Palace Picture Pavilion and Palace Variety Theatre

50-59 Promenade,
Blackpool, FY1 4QU

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Additional Info

Previously operated by: Blackpool Tower Co. Ltd., Broadhead's Theatres

Architects: Charles Long, Frank Matcham, Oswald Cane Wylson

Firms: Frank Matcham & Company, Wylson & Long

Styles: Italian Renaissance

Previous Names: Alhambra, Palace Pictures

Nearby Theaters

Palace Picture Pavilion

Located on Blackpool’s famous Central Promenade, adjacent to, and to the north of the famous Blackpool Tower Building, which was built in 1894. Originally on this site was the Prince of Wales Theatre, Market & Baths, which were demolished in 1897. A magnificent new purpose-built entertainment building was built on the site, named the Alhambra which opened on 22nd May 1899. Inside the building was a 1,200-seat Circus (to rival the Tower Circus), above the circus was a huge ballroom (again to rival the Tower Ballroom), a 3,000 capacity Palace Variety Theatre with seating on four levels, a restaurant and a café. The entire complex was designed by the architectural firm Wylson & Long, who were well known for designing theatres. Films were soon being screened in the building, but the owning company went into liquidation in 1903, and the building was taken over by the adjacent Blackpool Tower Company in July 1903. The interior was re-designed by noted theatre architect Frank Matcham and it was renamed Palace, advertising itself as ‘The People’s Palace of Pleasure’ and reopening in July 1904.

In 1904, the ballroom was converted into a Panopticon, and films were part of the programme. In 1909, Vernon’s Bioscope was installed and it was re-named Palace Pictures. It operated as a cinema until 1911, when it reverted back to use as a ballroom. From 1911 a new cinema was created in another part of the building which had previously housed the Circus, and with seating for 1,972, it was named the Palace Picture Pavilion. It was equipped with a Western Electric(WE) sound system in 1930. CinemaScope was installed in the mid-1950’s.

Meanwhile, the Palace Variety Theatre, had a seating capacity for 2,012. The stage was 37 feet deep and there were 12 dressing rooms. It too was equipped with a Western Electric(WE) sound system in the early-1930’s and offered films as part of the programming for several years, but mainly concentrated on being a live variety theatre. The Palace Ballroom flourished, and in 1952, it was equipped with a Wurlitzer 3Manual/9Ranks organ which had originally been installed in the Madam Tussaud’s Cinema, Baker Street, London, that had been destroyed by German bombs during World War II. This organ was opened by organist Watson Holmes.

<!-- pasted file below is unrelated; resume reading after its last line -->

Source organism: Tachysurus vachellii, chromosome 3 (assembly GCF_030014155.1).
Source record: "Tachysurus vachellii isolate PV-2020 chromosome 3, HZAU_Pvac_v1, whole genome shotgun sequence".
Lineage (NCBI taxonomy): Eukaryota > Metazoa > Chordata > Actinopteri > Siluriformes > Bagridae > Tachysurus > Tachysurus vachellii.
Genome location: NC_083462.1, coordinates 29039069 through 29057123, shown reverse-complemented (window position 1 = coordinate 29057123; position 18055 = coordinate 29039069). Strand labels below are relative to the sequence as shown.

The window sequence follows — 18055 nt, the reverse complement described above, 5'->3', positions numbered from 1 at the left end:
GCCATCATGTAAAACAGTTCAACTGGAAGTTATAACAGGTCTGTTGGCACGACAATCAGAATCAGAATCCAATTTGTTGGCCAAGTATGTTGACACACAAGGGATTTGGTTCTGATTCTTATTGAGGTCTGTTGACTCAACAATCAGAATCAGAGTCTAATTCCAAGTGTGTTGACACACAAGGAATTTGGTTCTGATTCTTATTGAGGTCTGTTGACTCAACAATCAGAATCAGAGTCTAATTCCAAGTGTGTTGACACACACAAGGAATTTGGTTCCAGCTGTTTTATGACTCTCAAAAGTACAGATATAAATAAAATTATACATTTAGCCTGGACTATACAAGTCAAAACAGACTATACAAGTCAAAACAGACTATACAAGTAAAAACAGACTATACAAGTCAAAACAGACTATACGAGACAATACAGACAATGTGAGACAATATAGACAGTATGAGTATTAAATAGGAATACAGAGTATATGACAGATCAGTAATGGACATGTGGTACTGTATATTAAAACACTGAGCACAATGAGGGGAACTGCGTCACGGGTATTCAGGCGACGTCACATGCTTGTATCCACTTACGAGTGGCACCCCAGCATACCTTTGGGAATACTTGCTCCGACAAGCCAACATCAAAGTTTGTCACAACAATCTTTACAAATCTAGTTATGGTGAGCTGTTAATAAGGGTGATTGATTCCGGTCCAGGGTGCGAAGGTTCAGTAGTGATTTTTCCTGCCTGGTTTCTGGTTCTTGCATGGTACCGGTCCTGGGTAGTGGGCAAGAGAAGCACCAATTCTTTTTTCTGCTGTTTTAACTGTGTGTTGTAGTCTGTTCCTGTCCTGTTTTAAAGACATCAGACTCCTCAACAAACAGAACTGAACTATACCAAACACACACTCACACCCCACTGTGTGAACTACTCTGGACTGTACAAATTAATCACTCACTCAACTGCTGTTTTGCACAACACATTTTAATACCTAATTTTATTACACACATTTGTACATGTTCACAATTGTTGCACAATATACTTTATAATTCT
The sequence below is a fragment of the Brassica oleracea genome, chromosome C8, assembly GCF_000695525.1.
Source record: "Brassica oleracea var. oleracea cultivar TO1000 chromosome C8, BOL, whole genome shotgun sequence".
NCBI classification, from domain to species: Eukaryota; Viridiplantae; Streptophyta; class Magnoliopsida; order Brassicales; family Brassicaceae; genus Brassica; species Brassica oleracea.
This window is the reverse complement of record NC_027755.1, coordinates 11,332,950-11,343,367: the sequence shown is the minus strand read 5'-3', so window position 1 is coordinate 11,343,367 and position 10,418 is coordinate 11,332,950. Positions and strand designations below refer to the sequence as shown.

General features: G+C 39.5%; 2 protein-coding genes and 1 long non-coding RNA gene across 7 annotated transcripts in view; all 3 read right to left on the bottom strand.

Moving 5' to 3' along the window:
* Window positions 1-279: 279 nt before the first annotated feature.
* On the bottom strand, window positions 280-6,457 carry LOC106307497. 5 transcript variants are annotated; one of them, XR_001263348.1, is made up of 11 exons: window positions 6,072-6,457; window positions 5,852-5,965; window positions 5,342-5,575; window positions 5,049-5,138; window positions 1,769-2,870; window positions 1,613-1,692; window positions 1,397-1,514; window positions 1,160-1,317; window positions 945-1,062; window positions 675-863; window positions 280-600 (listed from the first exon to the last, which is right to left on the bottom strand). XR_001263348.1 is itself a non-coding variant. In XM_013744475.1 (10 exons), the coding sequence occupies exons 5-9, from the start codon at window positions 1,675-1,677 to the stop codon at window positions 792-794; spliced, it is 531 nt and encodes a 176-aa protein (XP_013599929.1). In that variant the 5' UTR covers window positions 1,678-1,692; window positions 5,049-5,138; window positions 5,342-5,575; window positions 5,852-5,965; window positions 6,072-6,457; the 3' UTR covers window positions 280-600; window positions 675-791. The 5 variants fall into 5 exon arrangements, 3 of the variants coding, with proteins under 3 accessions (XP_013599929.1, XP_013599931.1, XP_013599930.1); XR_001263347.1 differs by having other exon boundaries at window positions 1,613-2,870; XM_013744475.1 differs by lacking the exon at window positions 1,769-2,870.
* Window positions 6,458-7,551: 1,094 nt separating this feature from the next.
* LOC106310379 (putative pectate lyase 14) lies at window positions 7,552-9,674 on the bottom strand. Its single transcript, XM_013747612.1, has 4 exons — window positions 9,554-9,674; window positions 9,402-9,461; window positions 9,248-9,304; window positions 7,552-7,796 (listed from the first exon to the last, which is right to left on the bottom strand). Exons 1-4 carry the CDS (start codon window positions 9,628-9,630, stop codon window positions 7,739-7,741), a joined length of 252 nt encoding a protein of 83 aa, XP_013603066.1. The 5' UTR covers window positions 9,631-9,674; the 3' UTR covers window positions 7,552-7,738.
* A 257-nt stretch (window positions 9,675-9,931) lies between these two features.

It was announced in Spring of 1961 that the Palace Building would be closed in September 1961. On 26th March 1961 the Palace Picture Pavilion began a six months run of its final film “Ben Hur” starring Charlton Heston, presented in 70mm. Sadly, the remainder of the magnificent Palace Building, which included the Palace Variety Theatre, Palace Ballroom, Restaurant & Café were also closed in September 1961 and the entire building was demolished in March 1962.

A branch of the Lewis’s chain of department stores was built on the site, opening in 1964. In contrast to the opulence of the former Palace Building (and the still current Blackpool Tower Building), this new Lewis’s store building was a blot on the landscape. Lewis’s closed their store in 1993, and Woolworth’s moved in (they previously had a purpose built in 1938, Art Deco style store on the south side of the Blackpool Tower Building (today that building is a pub in the J.D. Wetherspoon chain). Woolworth’s went into administration in late-2008 and all their branches in the UK were closed. By 2016 it was in use as a Harry Ramsden Fish & Chip Restaurant and a Poundland store.

Contributed by Ken Roe

Recent comments (view all 2 comments)

rmayr on January 24, 2014 at 5:31 pm

The organ in the Palace Ballroom was a 3 manual 9 rank Wurlitzer (not 19). It is now in Hobart in Tasmania.

radioman01 on September 3, 2018 at 1:41 pm

For the avoidance of doubt, the Palace site became a branch of Lewis’s – not John Lewis ( as described above). Lewis’s was a separate concern. See

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